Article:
The problem is it's difficult to plan travel or holidays. Just because during a particular month in the previous years it was quite pleasant, doesn't mean it'd be so this year too.

(Image by OpenClipart-Vectors from Pixabay)

Saturday, July 9, 2022

Kerala lottery and livelihood

I feel good to be back in the blogosphere after an unusually long break. I was on holiday and I had decided to keep off as many routine stuff as possible.

I was in Kerala, my home state, and like I always do when I am there, I bought lottery tickets. The desire to strike a jackpot is of course there. But that alone is not the reason.


It's a unique Kerala government programme that was started way back in 1967, when renowned communist leader E M S Namboodiripad was the chief minister. The objective was to generate additional revenue and also provide a source of income for the poor who sell the lottery tickets.

Kerala was the first state in India to have such a lottery scheme. Many states since then started similar programmes.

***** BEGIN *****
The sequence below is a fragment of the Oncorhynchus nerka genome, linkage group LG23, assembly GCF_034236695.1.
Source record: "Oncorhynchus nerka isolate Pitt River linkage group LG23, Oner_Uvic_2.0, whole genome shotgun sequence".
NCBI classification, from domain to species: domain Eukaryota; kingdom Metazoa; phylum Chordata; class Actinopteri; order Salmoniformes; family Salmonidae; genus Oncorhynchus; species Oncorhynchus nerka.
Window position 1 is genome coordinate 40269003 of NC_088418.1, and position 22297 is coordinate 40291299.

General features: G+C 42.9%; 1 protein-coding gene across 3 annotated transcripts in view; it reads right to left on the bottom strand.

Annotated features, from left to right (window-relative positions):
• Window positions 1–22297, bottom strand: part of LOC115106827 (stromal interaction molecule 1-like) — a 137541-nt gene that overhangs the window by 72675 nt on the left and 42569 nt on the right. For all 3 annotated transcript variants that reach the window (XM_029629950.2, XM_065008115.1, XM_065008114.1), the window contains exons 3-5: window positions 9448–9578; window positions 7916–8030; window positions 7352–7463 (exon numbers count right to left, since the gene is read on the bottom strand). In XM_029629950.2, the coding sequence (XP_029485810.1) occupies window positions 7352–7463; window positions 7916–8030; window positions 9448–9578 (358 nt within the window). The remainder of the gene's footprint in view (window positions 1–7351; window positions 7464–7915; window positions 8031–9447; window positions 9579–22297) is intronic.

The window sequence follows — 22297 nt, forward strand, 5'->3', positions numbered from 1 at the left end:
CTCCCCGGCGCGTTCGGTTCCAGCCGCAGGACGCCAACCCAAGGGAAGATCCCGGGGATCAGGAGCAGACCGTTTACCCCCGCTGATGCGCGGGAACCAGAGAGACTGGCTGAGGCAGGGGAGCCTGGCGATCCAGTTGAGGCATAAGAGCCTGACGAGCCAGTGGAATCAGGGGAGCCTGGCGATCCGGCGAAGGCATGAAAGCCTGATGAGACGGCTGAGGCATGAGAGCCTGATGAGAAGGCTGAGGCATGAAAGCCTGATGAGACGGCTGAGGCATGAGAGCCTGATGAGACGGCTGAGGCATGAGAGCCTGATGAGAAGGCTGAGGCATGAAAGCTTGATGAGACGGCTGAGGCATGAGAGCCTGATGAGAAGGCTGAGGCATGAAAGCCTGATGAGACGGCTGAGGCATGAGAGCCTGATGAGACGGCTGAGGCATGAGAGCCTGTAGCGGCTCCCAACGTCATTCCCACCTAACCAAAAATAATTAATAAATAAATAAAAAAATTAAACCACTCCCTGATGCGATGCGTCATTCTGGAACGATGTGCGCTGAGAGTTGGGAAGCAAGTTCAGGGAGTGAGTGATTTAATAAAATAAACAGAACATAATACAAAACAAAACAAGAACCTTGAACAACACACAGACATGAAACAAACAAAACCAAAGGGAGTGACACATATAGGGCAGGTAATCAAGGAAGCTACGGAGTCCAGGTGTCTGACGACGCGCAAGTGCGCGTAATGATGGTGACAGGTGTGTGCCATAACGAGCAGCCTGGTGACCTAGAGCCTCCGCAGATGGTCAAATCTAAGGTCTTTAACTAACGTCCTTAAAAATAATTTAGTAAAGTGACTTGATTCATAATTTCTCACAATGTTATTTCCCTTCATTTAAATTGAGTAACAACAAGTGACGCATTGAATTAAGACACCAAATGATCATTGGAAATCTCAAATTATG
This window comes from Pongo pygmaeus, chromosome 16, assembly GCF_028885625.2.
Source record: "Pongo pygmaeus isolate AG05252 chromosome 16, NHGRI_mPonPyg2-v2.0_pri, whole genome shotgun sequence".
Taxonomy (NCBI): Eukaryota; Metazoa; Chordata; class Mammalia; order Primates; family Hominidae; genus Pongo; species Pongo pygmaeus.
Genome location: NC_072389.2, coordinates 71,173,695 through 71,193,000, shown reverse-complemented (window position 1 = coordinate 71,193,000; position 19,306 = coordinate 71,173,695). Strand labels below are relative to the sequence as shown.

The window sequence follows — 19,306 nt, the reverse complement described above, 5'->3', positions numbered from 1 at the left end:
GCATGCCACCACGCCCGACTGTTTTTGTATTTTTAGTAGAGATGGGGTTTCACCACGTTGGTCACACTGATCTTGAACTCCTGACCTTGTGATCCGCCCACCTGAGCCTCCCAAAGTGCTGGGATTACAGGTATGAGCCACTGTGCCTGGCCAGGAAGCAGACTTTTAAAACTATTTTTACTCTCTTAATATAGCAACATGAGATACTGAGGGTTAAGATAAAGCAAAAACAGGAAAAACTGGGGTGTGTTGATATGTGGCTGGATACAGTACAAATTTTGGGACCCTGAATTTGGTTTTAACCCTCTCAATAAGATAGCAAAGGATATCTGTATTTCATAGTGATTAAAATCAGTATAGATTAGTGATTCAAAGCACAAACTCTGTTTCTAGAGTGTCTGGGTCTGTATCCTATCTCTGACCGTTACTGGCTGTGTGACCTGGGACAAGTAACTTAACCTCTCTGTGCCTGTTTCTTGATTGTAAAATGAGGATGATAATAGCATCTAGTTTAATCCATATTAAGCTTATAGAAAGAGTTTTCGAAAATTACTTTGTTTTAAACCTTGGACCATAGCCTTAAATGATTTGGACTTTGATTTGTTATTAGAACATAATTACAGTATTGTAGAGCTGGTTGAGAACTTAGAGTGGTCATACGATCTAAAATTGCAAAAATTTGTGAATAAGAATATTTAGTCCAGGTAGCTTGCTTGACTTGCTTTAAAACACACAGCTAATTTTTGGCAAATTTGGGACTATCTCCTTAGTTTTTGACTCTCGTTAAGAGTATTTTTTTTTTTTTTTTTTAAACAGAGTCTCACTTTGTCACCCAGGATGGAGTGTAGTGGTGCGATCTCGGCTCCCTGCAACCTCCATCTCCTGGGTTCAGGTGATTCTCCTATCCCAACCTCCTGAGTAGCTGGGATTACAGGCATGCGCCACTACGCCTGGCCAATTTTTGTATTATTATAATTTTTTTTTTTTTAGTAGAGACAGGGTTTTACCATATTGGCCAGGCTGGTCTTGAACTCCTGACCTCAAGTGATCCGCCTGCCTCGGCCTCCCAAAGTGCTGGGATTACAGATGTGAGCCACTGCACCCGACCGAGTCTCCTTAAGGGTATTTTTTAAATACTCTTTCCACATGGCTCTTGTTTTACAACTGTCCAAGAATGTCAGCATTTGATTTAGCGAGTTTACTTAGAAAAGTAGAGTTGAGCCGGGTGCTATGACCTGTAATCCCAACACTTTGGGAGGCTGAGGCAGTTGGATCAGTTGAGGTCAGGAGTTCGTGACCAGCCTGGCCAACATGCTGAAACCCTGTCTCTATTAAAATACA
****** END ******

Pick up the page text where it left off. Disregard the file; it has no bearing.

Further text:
But subsequently some states -- including Karnataka, where I now live -- banned them, because of an argument that the paper lottery scheme is akin to gambling, which is illegal in India, except in Goa and Sikkim, where there are casinos. 

In Kerala, over the past 50 years, this scheme has grown into a large industry, netting huge revenue for the state government as well as providing a means of sustenance for hundreds of thousand of ticket vendors. 

There is a full-fledged government department, under the ministry of finance, that runs the lotteries.

The very first draw was held on January 26, 1968, with a first prize money of ₹50,000 (about $630 in today's rates), quite a huge sum those days. 


Now, there are seven daily lotteries every week, and six bumper lotteries every year. Each of them has a different prize structure. The highest prize money could be as high as ₹10 crore ($1.2 million)

During each draw, around 250 people have a chance of winning some prize money, under various categories.

There is a draw every day at 3 pm, and it's done in a very transparent manner. In fact, it's streamed live on YouTube

The results are published on the web.


There are a slew of government welfare programmes that are run with the money that comes in from the sale of the tickets. 

There is a Welfare Fund Board under the Directorate of Kerala State Lotteries that takes care of the lottery ticket vendors. 

Karunya scheme is one such that supports people who are unable to afford the medical expenses.


Last month, when I was in Kerala, I bought two tickets. Each costs ₹40.